Overhead expenses or indirect costs allowable as incidental damages in effecting cover consist generally of the expenses of a business enterprise for salaries of executives, central office staff personnel, rent, communications, vehicles, utilities, interest on borrowed capital and numerous other expenses which are extremely necessary for the operation of the business, but which are not directly attributable to a particular job or project.
The steel supplier orally subcontracted its tubing requirement to the tubing supplier, followed by a written purchase order calling for a certain delivery date, with time of the essence. When the tubing supplier could not make timely delivery, the steel supplier canceled the contract and performed the work itself, at an increased cost. The steel supplier brought an action against the tubing supplier for breach of contract and damages. After a jury-waived trial, the trial court ruled in favor of the steel supplier
Was the steel supplier justified in doing the work subcontracted at an increased cost to itself?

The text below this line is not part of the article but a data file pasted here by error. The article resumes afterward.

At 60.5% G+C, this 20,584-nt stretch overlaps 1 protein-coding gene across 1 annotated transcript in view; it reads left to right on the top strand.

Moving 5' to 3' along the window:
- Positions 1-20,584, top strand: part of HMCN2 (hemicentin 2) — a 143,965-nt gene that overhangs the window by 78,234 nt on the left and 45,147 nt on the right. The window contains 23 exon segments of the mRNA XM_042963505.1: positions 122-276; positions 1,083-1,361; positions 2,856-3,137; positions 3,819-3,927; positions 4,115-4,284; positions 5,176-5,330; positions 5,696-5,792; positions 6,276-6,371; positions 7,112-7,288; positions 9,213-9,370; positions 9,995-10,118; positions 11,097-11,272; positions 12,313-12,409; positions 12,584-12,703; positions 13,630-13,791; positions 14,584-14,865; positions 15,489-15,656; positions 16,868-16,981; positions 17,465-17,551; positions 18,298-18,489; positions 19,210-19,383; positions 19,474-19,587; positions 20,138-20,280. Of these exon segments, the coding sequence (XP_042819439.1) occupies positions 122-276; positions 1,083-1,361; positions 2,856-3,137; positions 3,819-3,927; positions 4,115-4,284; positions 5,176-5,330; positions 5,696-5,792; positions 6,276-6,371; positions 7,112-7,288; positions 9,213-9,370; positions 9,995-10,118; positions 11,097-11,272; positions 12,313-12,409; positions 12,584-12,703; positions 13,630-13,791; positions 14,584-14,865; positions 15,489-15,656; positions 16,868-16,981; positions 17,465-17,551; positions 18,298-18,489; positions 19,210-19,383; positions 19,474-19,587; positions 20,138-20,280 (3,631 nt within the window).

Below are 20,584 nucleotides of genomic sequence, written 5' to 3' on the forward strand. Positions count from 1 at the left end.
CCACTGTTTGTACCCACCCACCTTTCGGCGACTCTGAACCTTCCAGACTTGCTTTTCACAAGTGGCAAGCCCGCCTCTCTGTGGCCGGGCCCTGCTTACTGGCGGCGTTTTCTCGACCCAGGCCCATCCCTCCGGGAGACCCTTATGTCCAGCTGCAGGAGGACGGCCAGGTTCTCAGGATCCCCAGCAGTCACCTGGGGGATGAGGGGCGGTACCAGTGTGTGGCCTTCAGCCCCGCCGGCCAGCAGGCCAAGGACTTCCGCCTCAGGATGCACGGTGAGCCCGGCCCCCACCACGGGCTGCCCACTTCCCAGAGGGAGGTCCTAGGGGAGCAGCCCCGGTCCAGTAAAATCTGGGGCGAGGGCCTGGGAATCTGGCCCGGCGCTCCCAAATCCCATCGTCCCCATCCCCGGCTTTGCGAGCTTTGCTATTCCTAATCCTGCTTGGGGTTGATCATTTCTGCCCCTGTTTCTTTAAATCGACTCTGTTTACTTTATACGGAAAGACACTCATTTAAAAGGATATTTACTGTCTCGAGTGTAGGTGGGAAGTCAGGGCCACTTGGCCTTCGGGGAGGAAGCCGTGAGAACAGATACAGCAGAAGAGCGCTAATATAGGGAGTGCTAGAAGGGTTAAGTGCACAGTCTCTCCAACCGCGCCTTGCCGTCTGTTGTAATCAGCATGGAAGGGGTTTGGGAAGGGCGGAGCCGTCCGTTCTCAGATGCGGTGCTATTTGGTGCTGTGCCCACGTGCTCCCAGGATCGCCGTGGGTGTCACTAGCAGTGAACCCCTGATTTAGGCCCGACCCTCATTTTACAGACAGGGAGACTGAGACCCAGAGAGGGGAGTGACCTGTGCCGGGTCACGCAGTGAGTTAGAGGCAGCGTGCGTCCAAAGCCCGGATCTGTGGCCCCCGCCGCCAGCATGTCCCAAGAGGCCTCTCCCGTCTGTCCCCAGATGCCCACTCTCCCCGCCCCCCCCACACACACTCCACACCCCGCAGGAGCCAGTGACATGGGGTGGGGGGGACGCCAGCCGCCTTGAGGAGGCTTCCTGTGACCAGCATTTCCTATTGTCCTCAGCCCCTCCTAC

The court held that the tubing supplier was properly held to have accepted the delivery date because it did not object to the date contained in the purchase order, as required under Me. Rev. Stat. Ann. tit. 11, § 2-201(2). The steel supplier was a merchant and thus entitled to the protection of § 2-201(2) because it was chargeable with the knowledge and skill of merchants. The court agreed with the trial court that the steel supplier had acted in good faith in doing the work itself, even though its cost was greater than the contract price, because the items of extra expense were incurred in good faith. The trial court had properly disallowed certain overhead costs because the steel supplier failed to establish that it had foregone other projects while it manufactured the tubing.